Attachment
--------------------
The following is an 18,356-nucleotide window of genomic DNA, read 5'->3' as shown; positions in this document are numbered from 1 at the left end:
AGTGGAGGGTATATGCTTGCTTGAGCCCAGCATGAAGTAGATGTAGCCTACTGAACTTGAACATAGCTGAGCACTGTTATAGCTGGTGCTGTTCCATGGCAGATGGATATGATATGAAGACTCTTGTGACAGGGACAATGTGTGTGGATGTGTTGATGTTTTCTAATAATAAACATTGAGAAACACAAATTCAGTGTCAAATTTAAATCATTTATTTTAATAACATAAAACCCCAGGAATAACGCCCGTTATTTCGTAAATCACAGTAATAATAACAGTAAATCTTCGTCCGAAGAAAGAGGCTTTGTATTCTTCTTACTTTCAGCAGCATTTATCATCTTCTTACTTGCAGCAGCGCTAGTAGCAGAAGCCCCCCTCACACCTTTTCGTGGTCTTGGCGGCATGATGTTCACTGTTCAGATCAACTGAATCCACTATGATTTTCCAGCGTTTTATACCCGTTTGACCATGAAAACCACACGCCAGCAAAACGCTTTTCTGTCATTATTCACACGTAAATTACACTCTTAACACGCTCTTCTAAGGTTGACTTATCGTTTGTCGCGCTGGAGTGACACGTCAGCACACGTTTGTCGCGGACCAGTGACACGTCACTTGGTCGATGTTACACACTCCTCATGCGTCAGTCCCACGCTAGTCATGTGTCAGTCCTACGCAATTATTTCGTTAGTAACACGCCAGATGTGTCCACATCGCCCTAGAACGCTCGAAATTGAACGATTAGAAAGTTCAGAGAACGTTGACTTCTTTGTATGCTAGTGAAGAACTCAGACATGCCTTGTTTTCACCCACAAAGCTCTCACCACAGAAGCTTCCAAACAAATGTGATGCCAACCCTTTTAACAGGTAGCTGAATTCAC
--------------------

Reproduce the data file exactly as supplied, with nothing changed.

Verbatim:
The following is an 18,356-nucleotide window of genomic DNA, read 5'->3' as shown; positions in this document are numbered from 1 at the left end:
AGTGGAGGGTATATGCTTGCTTGAGCCCAGCATGAAGTAGATGTAGCCTACTGAACTTGAACATAGCTGAGCACTGTTATAGCTGGTGCTGTTCCATGGCAGATGGATATGATATGAAGACTCTTGTGACAGGGACAATGTGTGTGGATGTGTTGATGTTTTCTAATAATAAACATTGAGAAACACAAATTCAGTGTCAAATTTAAATCATTTATTTTAATAACATAAAACCCCAGGAATAACGCCCGTTATTTCGTAAATCACAGTAATAATAACAGTAAATCTTCGTCCGAAGAAAGAGGCTTTGTATTCTTCTTACTTTCAGCAGCATTTATCATCTTCTTACTTGCAGCAGCGCTAGTAGCAGAAGCCCCCCTCACACCTTTTCGTGGTCTTGGCGGCATGATGTTCACTGTTCAGATCAACTGAATCCACTATGATTTTCCAGCGTTTTATACCCGTTTGACCATGAAAACCACACGCCAGCAAAACGCTTTTCTGTCATTATTCACACGTAAATTACACTCTTAACACGCTCTTCTAAGGTTGACTTATCGTTTGTCGCGCTGGAGTGACACGTCAGCACACGTTTGTCGCGGACCAGTGACACGTCACTTGGTCGATGTTACACACTCCTCATGCGTCAGTCCCACGCTAGTCATGTGTCAGTCCTACGCAATTATTTCGTTAGTAACACGCCAGATGTGTCCACATCGCCCTAGAACGCTCGAAATTGAACGATTAGAAAGTTCAGAGAACGTTGACTTCTTTGTATGCTAGTGAAGAACTCAGACATGCCTTGTTTTCACCCACAAAGCTCTCACCACAGAAGCTTCCAAACAAATGTGATGCCAACCCTTTTAACAGGTAGCTGAATTCAC